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The Stratford Adventure (Morten Parker, 1954)

NFBAnother Oscar-nominated NFB documentary, The Stratford Adventure (Morten Parker, 1954) presents Tom Patterson’s efforts in establishing a Shakespearean Festival in his hometown of Stratford, Ontario, a Canadian namesake to the Bard’s birthplace complete with its own River Avon. Parker’s little docudrama relies heavily on plucky ’50s optimism and the rallying presence of famed Old Vic producer Tyrone Guthrie who acted as a consultant and director to the Festival’s first season. Now called The Stratford Festival, it remains one of Canada’s major arts events and an internationally celebrated centre for Shakespearean performance.  Criterion Collection fans will no doubt appreciate the behind-the-scenes perspective on the Festival’s inaugural production of Richard III and the appearance of Alec Guinness.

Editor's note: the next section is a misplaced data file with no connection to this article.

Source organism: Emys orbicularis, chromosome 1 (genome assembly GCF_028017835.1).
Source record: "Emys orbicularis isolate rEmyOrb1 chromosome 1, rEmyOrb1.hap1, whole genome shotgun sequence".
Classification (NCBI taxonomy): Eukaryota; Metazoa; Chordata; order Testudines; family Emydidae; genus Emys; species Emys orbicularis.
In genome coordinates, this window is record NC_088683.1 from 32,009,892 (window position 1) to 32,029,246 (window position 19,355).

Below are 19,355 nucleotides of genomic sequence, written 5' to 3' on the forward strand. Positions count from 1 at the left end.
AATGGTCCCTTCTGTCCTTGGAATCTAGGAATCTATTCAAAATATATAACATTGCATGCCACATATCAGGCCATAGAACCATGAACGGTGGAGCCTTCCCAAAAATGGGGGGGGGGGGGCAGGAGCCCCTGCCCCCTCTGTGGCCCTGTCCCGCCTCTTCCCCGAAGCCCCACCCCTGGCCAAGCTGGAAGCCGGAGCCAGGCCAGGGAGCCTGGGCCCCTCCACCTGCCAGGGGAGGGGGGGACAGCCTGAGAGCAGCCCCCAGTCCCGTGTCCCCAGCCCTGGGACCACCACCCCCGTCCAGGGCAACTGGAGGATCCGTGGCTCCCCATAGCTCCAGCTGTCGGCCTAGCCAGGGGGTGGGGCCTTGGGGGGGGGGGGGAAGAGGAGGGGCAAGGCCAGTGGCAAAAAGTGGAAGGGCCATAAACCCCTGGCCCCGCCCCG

As per the NFB:

This short film depicts how a small Canadian city, bearing the name of Stratford and by a river Avon, created its own renowned Shakespearean theatre. The film tells how the idea grew, how a famous British director, international stars and Canadian talent were recruited, and how the Stratford Shakespeare Festival finally became a triumphant reality.

Glengarry Glen Ross (James Foley, 1992)

The Criterion Collection, a continuing series of important classic and contemporary films presents Glengarry Glen Ross.